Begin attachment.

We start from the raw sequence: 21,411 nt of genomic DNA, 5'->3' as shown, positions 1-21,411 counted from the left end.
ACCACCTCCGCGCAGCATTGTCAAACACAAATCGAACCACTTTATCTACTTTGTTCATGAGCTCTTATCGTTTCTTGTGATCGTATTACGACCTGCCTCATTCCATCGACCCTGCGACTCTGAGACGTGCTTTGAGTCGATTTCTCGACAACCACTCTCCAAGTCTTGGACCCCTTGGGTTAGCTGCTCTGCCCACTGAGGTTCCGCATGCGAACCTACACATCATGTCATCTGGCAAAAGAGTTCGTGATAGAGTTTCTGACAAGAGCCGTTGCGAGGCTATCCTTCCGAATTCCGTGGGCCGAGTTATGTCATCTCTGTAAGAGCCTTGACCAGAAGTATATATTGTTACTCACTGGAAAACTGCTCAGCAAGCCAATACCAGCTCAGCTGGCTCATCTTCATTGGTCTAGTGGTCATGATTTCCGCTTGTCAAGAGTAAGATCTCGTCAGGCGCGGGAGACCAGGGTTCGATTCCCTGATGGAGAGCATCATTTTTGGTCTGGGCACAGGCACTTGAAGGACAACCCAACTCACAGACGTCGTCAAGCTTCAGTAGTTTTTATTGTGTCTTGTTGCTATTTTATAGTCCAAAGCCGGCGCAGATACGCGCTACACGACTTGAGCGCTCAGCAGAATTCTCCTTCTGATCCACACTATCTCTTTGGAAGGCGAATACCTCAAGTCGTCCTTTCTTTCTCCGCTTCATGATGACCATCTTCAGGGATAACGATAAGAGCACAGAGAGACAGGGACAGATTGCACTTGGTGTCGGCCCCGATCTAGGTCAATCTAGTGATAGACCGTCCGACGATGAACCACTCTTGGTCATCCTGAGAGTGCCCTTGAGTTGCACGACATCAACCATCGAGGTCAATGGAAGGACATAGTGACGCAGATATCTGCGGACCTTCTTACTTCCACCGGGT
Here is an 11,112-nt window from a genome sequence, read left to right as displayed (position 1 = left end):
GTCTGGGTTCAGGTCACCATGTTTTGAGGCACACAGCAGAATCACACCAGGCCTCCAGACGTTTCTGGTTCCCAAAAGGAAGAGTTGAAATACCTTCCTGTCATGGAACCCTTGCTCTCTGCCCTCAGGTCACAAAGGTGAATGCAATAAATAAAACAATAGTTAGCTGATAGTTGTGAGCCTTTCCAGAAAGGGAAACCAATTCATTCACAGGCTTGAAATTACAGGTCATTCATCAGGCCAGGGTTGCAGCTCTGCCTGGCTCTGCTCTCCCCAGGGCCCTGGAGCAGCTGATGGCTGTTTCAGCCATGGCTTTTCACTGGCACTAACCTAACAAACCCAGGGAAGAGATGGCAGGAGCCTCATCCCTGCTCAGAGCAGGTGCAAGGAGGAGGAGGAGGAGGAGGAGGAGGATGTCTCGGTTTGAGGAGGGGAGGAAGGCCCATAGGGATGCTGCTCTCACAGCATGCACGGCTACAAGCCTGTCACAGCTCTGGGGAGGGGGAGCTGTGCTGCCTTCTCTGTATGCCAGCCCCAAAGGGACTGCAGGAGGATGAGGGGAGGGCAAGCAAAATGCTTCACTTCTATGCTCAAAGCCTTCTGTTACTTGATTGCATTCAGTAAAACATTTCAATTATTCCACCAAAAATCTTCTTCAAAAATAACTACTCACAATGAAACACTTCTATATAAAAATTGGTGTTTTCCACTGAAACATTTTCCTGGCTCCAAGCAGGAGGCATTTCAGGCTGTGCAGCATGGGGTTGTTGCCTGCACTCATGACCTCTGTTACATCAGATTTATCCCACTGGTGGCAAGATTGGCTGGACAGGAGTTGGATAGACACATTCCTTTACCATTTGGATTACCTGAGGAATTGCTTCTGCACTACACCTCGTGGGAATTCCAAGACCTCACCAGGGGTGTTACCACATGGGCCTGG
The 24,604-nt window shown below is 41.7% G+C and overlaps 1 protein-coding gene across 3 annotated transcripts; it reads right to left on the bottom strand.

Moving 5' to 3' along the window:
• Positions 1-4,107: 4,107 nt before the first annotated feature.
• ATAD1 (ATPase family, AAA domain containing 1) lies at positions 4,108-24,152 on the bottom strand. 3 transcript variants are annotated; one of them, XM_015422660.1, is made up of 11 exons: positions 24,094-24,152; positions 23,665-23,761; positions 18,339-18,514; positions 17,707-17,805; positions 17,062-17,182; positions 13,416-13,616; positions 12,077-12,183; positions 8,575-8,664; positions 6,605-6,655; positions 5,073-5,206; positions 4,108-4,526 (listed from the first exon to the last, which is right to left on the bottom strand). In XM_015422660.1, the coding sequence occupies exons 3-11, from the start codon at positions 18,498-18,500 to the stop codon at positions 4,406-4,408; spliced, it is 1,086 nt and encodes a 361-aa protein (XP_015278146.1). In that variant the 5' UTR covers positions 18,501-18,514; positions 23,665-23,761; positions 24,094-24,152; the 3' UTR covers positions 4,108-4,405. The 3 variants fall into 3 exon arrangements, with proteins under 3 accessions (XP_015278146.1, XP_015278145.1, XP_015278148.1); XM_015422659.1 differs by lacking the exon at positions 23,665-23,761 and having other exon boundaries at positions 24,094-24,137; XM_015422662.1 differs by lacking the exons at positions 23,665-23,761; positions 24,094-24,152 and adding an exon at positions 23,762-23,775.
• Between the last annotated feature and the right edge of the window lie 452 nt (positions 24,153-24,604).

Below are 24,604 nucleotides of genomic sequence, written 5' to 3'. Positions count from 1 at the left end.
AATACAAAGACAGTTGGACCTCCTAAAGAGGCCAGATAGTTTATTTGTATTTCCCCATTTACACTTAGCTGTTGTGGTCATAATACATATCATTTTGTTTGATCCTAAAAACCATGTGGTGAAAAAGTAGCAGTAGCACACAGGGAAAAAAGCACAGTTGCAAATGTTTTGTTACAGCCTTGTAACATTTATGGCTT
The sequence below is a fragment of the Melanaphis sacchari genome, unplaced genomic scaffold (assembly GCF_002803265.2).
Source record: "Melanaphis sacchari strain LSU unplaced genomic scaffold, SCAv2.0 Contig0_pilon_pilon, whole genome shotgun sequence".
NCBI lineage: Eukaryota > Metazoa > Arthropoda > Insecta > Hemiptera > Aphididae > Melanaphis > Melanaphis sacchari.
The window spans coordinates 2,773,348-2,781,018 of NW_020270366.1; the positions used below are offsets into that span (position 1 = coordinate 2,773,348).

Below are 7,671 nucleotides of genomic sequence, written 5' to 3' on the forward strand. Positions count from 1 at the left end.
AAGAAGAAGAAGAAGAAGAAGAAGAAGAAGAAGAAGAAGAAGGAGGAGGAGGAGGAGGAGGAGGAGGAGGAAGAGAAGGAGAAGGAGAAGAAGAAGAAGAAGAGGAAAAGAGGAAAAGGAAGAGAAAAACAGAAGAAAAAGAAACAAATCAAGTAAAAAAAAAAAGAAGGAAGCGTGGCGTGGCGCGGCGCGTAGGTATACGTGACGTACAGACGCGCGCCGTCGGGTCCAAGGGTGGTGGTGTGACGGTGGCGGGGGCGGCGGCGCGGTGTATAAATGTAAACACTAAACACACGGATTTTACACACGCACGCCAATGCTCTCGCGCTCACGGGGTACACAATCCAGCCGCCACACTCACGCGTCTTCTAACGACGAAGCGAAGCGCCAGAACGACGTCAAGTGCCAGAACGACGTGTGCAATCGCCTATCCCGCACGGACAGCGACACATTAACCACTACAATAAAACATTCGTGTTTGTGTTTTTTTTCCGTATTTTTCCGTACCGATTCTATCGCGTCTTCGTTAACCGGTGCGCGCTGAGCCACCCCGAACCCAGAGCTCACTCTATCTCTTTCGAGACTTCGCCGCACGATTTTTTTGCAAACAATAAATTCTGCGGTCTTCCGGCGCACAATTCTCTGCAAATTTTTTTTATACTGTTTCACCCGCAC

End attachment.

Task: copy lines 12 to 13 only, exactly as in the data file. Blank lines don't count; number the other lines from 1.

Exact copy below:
The sequence below is a fragment of the Melanaphis sacchari genome, unplaced genomic scaffold (assembly GCF_002803265.2).
Source record: "Melanaphis sacchari strain LSU unplaced genomic scaffold, SCAv2.0 Contig0_pilon_pilon, whole genome shotgun sequence".